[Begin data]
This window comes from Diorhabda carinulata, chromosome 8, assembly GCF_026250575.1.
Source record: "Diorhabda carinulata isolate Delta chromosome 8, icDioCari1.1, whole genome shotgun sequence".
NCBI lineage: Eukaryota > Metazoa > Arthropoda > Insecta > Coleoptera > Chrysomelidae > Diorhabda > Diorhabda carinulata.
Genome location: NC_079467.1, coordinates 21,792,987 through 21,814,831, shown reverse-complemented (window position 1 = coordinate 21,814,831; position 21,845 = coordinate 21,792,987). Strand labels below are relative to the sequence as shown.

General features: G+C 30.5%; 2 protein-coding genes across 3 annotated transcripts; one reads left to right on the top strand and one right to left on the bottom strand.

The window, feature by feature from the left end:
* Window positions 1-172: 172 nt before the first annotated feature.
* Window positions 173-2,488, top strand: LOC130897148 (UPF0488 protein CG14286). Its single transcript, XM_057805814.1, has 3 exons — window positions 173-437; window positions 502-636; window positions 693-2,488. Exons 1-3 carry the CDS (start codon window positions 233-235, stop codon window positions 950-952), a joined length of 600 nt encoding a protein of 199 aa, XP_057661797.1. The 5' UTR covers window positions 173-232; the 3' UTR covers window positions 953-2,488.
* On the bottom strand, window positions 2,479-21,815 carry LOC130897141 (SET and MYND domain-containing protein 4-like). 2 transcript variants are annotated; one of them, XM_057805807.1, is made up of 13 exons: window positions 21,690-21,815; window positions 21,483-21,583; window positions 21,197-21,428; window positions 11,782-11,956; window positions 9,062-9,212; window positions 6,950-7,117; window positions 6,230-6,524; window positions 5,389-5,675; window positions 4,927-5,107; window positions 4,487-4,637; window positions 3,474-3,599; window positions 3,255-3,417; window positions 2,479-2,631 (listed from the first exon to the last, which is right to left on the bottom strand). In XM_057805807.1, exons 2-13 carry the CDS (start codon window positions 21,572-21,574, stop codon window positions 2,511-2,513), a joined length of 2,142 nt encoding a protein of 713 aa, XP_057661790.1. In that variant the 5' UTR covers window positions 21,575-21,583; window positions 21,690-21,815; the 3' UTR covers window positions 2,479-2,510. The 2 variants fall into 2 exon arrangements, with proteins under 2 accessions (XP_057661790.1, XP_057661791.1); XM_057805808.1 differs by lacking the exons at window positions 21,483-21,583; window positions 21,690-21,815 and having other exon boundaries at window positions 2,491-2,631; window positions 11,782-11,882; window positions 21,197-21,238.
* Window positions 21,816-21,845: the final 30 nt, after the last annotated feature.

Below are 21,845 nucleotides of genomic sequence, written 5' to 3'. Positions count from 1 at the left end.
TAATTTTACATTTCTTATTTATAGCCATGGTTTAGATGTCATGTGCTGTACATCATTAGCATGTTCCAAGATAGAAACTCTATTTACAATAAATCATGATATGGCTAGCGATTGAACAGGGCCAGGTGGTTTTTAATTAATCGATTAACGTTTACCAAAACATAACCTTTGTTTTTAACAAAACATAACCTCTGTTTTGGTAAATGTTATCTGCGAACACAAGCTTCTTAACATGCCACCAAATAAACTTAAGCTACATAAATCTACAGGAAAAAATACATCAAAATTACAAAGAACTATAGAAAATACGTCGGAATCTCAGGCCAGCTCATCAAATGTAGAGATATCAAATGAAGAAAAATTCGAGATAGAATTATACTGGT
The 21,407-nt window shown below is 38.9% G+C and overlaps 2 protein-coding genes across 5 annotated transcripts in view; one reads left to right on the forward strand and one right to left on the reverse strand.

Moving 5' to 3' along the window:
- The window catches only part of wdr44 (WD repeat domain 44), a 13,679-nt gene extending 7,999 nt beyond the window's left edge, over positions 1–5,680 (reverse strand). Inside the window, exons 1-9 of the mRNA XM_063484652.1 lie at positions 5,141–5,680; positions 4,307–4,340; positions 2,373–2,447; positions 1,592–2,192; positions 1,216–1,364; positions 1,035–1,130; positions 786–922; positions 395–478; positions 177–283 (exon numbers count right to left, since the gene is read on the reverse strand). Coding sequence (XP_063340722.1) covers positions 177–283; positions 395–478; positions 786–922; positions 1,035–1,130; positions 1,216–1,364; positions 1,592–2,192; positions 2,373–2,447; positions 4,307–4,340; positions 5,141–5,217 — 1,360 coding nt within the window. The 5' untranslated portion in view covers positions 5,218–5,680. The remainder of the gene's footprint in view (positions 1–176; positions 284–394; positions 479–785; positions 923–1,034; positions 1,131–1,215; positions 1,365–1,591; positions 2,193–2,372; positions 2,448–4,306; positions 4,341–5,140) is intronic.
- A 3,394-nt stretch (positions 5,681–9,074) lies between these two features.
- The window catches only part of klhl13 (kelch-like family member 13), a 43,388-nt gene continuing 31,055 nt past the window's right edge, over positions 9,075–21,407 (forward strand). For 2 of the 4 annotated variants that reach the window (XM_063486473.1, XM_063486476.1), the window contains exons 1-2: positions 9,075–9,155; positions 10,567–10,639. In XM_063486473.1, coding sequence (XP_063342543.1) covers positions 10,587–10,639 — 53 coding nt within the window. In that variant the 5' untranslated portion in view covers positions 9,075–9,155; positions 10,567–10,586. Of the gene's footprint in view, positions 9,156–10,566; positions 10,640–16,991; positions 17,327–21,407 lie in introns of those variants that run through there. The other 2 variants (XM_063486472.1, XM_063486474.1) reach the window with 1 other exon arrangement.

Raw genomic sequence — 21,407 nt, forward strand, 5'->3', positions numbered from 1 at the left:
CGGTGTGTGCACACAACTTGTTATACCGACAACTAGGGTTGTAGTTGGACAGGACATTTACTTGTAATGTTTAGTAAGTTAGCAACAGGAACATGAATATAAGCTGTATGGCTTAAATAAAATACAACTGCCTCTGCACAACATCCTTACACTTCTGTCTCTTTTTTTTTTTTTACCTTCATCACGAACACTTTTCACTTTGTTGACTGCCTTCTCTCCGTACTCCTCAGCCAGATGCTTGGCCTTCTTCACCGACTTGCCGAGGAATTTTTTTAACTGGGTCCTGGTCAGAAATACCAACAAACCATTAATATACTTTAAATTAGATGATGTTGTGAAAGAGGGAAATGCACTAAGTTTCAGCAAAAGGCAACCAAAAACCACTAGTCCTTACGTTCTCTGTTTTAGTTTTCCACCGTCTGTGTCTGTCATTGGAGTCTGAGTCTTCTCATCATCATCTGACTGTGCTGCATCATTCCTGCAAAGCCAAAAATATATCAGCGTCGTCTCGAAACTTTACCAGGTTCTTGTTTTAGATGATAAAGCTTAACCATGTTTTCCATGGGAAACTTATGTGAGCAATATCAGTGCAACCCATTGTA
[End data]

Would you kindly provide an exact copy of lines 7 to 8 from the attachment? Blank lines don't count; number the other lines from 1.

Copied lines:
* Window positions 1-172: 172 nt before the first annotated feature.
* Window positions 173-2,488, top strand: LOC130897148 (UPF0488 protein CG14286). Its single transcript, XM_057805814.1, has 3 exons — window positions 173-437; window positions 502-636; window positions 693-2,488. Exons 1-3 carry the CDS (start codon window positions 233-235, stop codon window positions 950-952), a joined length of 600 nt encoding a protein of 199 aa, XP_057661797.1. The 5' UTR covers window positions 173-232; the 3' UTR covers window positions 953-2,488.